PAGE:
The pathophysiology of bone disease in gastrointestinal disease

Eur J Gastroenterol Hepatol. 2003 Aug;15(8):857-64. doi: 10.1097/00042737-200308000-00004.


Reduced bone mass and the increased risk of fracture in gastrointestinal diseases have a multifactorial pathogenesis. Undoubtedly, genetics play an important role, but other factors such as systemic inflammation, malnutrition, hypogonadism, glucocorticoid therapy in inflammatory bowel disease (IBD) and other lifestyle factors, such as smoking or being sedentary, may contribute to reduced bone mass. At a molecular level the proinflammatory cytokines that contribute to the intestinal immune response in IBD and probably also in coeliac disease are also known to enhance bone resorption. The discovery of the role of the receptor to activated NFkappaB (RANK) interaction with its ligand RANKL in orchestrating the balance between bone resorption and formation may link mucosal and systemic inflammation with bone remodelling, since RANK-RANKL are also involved in lymphopoiesis and T-cell apoptosis. Low circulating leptin in response to weight loss in any gastrointestinal disease may be an important factor in reducing bone mass. This report will summarize current concepts regarding gastrointestinal diseases (primarily IBD, coeliac disease and postgastrectomy states) and low bone mass and fracture.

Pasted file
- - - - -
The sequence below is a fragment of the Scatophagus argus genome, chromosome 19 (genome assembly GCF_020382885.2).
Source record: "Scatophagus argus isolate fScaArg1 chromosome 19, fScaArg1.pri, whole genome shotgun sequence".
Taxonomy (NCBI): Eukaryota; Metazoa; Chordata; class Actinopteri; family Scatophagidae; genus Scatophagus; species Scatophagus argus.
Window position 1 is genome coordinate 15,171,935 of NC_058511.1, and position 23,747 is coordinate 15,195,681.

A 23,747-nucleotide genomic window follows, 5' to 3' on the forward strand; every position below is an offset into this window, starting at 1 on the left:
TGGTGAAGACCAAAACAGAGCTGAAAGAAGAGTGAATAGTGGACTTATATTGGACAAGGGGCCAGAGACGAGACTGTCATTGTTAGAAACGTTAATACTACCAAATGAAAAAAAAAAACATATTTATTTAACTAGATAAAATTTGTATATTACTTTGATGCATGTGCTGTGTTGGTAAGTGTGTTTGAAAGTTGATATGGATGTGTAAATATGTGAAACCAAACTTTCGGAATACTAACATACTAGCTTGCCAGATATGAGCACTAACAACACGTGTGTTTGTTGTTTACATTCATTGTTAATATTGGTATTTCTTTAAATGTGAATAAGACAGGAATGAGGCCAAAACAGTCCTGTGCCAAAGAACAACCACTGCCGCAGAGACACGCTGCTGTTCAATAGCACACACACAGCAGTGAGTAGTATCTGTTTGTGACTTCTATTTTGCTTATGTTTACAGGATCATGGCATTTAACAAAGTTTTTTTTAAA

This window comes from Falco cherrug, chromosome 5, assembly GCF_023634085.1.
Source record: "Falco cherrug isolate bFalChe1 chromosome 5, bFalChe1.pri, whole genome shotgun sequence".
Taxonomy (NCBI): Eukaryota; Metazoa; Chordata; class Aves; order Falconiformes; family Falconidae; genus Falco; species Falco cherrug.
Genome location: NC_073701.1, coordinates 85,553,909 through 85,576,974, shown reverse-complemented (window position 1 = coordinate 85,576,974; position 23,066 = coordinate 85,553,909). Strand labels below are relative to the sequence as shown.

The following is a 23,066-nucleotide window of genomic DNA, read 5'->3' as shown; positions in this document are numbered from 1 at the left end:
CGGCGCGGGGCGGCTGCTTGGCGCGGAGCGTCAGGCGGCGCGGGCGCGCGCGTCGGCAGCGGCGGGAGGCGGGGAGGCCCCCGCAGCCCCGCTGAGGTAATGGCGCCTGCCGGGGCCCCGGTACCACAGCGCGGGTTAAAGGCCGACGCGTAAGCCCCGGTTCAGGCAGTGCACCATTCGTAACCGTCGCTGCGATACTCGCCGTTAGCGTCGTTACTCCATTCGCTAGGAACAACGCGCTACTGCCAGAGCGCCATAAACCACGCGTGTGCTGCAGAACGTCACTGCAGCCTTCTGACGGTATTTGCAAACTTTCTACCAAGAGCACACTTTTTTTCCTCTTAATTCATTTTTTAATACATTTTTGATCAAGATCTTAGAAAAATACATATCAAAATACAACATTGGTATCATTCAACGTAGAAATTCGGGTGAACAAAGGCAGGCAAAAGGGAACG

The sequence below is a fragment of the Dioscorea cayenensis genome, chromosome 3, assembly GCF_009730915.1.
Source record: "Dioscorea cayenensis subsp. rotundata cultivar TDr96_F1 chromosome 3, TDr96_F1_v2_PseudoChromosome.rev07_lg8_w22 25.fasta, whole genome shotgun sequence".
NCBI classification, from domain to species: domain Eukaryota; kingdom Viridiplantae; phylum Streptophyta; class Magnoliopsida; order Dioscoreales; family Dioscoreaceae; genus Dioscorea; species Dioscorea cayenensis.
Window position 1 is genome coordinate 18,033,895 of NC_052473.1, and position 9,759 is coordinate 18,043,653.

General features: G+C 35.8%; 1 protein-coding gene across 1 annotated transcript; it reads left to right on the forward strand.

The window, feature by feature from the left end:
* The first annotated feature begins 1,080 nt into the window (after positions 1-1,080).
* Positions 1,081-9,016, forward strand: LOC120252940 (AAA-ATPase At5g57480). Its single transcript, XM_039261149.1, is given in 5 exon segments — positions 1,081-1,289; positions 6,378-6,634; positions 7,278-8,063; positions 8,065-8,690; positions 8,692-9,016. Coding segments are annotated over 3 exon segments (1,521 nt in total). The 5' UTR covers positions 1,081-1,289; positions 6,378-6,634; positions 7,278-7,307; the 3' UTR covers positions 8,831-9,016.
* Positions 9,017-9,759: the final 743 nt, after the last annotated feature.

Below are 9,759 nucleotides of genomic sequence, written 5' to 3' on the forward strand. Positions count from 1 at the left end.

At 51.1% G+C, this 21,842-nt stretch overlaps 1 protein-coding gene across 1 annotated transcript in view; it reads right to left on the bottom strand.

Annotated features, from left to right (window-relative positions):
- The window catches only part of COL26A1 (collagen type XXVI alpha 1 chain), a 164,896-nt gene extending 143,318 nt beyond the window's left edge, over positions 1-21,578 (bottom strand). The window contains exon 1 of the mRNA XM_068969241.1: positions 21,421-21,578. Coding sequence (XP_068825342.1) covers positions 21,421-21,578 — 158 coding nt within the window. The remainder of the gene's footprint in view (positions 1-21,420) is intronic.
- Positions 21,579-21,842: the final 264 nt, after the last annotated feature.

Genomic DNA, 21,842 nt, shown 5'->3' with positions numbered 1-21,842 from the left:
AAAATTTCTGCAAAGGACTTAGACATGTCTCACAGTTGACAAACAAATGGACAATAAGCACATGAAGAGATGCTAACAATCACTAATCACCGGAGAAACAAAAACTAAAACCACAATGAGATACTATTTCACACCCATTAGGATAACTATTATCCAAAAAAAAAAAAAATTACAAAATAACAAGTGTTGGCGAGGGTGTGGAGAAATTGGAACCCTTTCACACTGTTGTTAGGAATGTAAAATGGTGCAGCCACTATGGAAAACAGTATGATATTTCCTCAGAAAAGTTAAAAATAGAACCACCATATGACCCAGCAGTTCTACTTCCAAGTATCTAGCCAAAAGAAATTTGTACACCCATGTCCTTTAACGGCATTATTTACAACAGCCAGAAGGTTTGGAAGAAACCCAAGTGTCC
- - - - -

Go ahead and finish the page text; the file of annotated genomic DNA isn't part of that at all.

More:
Publication types

  • Research Support, Non-U.S. Gov't
  • Review

MeSH terms

  • Bone Density / physiology
  • Bone and Bones / metabolism
  • Celiac Disease / physiopathology
  • Diagnosis, Differential
  • Gastrectomy / adverse effects
  • Gastrointestinal Diseases / complications
  • Gastrointestinal Diseases / physiopathology*
  • Humans
  • Inflammatory Bowel Diseases / physiopathology
  • Leptin / metabolism
  • Nutritional Status / physiology
  • Osteomalacia / diagnosis
  • Osteomalacia / etiology
  • Osteoporosis / diagnosis
  • Osteoporosis / etiology
  • Osteoporosis / physiopathology*
  • Risk Factors
  • Vitamin D / metabolism


  • Leptin
  • Vitamin D